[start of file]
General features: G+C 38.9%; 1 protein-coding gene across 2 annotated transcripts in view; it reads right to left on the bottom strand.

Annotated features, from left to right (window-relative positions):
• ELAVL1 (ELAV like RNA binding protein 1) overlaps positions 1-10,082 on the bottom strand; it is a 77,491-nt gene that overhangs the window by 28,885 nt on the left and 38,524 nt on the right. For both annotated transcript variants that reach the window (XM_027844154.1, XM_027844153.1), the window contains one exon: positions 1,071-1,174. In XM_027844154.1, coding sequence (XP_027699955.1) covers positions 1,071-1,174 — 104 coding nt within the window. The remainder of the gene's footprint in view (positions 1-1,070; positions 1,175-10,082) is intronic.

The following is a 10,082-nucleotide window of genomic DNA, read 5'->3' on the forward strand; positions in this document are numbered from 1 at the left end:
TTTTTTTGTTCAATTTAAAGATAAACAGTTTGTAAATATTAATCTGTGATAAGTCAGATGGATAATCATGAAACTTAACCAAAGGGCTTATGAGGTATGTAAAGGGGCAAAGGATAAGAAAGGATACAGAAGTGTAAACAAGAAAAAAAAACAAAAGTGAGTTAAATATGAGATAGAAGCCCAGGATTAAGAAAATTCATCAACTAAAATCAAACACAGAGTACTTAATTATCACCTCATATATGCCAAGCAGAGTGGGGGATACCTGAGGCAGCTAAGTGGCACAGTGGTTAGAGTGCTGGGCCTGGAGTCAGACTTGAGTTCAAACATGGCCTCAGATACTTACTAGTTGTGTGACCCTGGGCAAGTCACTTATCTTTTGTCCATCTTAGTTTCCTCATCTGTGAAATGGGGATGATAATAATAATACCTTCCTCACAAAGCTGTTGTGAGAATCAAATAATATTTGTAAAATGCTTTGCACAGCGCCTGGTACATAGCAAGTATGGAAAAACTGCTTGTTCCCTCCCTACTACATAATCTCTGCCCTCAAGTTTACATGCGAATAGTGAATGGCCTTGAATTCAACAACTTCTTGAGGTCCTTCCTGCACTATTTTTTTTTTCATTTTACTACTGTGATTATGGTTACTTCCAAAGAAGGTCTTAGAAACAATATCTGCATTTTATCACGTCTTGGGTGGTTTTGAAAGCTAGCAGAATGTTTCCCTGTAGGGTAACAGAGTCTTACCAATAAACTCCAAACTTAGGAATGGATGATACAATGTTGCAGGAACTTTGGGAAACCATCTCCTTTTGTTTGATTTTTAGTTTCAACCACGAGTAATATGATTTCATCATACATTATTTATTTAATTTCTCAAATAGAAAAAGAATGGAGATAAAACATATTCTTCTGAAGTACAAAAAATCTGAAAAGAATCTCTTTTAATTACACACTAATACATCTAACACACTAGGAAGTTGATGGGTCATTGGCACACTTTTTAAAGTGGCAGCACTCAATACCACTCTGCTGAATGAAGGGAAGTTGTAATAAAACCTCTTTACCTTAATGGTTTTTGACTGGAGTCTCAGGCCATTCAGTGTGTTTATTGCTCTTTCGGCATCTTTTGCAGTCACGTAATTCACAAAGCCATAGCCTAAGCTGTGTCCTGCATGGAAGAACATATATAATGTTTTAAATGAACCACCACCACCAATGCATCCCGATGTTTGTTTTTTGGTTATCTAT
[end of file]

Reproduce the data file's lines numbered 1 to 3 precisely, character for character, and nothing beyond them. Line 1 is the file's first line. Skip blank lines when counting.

General features: G+C 38.9%; 1 protein-coding gene across 2 annotated transcripts in view; it reads right to left on the bottom strand.

Annotated features, from left to right (window-relative positions):
• ELAVL1 (ELAV like RNA binding protein 1) overlaps positions 1-10,082 on the bottom strand; it is a 77,491-nt gene that overhangs the window by 28,885 nt on the left and 38,524 nt on the right. For both annotated transcript variants that reach the window (XM_027844154.1, XM_027844153.1), the window contains one exon: positions 1,071-1,174. In XM_027844154.1, coding sequence (XP_027699955.1) covers positions 1,071-1,174 — 104 coding nt within the window. The remainder of the gene's footprint in view (positions 1-1,070; positions 1,175-10,082) is intronic.